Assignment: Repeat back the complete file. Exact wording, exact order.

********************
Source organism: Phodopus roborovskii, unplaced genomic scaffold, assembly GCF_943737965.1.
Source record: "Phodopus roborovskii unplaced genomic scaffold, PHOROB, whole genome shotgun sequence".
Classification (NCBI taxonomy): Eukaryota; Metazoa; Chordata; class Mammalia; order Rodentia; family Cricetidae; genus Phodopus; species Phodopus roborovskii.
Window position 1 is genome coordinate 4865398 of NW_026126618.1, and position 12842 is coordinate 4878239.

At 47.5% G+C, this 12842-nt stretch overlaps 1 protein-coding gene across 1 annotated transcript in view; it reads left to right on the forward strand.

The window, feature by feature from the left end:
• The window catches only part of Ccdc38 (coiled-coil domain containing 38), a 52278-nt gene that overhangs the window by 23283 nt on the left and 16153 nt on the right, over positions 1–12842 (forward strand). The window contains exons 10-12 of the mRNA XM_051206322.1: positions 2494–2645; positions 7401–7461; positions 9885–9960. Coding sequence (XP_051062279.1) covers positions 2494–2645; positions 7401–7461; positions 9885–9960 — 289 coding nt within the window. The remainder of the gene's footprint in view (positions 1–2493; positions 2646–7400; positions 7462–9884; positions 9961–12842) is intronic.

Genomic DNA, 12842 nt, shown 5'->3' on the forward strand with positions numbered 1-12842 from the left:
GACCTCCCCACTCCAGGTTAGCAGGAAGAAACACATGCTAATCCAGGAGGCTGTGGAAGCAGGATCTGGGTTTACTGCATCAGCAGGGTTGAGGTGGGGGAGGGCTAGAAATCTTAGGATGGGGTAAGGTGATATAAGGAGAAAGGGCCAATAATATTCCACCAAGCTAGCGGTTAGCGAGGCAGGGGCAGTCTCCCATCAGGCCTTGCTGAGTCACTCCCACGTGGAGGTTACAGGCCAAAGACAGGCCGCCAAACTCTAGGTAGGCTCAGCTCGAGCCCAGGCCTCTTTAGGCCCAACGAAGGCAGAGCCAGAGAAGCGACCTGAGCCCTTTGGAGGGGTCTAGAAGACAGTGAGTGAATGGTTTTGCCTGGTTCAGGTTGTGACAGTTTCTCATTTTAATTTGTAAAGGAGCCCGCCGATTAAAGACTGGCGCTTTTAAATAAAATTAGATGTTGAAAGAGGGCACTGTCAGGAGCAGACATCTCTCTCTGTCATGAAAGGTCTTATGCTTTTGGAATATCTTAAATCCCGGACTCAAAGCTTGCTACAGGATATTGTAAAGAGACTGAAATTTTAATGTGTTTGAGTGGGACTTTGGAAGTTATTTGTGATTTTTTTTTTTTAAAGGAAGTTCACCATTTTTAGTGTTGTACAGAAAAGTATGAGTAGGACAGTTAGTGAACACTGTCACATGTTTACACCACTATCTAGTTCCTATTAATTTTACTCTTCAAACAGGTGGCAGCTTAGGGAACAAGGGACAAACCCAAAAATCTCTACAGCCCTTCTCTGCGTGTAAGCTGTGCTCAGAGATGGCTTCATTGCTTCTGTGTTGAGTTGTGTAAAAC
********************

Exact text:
Source organism: Phodopus roborovskii, unplaced genomic scaffold, assembly GCF_943737965.1.
Source record: "Phodopus roborovskii unplaced genomic scaffold, PHOROB, whole genome shotgun sequence".
Classification (NCBI taxonomy): Eukaryota; Metazoa; Chordata; class Mammalia; order Rodentia; family Cricetidae; genus Phodopus; species Phodopus roborovskii.
Window position 1 is genome coordinate 4865398 of NW_026126618.1, and position 12842 is coordinate 4878239.

At 47.5% G+C, this 12842-nt stretch overlaps 1 protein-coding gene across 1 annotated transcript in view; it reads left to right on the forward strand.

The window, feature by feature from the left end:
• The window catches only part of Ccdc38 (coiled-coil domain containing 38), a 52278-nt gene that overhangs the window by 23283 nt on the left and 16153 nt on the right, over positions 1–12842 (forward strand). The window contains exons 10-12 of the mRNA XM_051206322.1: positions 2494–2645; positions 7401–7461; positions 9885–9960. Coding sequence (XP_051062279.1) covers positions 2494–2645; positions 7401–7461; positions 9885–9960 — 289 coding nt within the window. The remainder of the gene's footprint in view (positions 1–2493; positions 2646–7400; positions 7462–9884; positions 9961–12842) is intronic.

Genomic DNA, 12842 nt, shown 5'->3' on the forward strand with positions numbered 1-12842 from the left:
GACCTCCCCACTCCAGGTTAGCAGGAAGAAACACATGCTAATCCAGGAGGCTGTGGAAGCAGGATCTGGGTTTACTGCATCAGCAGGGTTGAGGTGGGGGAGGGCTAGAAATCTTAGGATGGGGTAAGGTGATATAAGGAGAAAGGGCCAATAATATTCCACCAAGCTAGCGGTTAGCGAGGCAGGGGCAGTCTCCCATCAGGCCTTGCTGAGTCACTCCCACGTGGAGGTTACAGGCCAAAGACAGGCCGCCAAACTCTAGGTAGGCTCAGCTCGAGCCCAGGCCTCTTTAGGCCCAACGAAGGCAGAGCCAGAGAAGCGACCTGAGCCCTTTGGAGGGGTCTAGAAGACAGTGAGTGAATGGTTTTGCCTGGTTCAGGTTGTGACAGTTTCTCATTTTAATTTGTAAAGGAGCCCGCCGATTAAAGACTGGCGCTTTTAAATAAAATTAGATGTTGAAAGAGGGCACTGTCAGGAGCAGACATCTCTCTCTGTCATGAAAGGTCTTATGCTTTTGGAATATCTTAAATCCCGGACTCAAAGCTTGCTACAGGATATTGTAAAGAGACTGAAATTTTAATGTGTTTGAGTGGGACTTTGGAAGTTATTTGTGATTTTTTTTTTTTAAAGGAAGTTCACCATTTTTAGTGTTGTACAGAAAAGTATGAGTAGGACAGTTAGTGAACACTGTCACATGTTTACACCACTATCTAGTTCCTATTAATTTTACTCTTCAAACAGGTGGCAGCTTAGGGAACAAGGGACAAACCCAAAAATCTCTACAGCCCTTCTCTGCGTGTAAGCTGTGCTCAGAGATGGCTTCATTGCTTCTGTGTTGAGTTGTGTAAAAC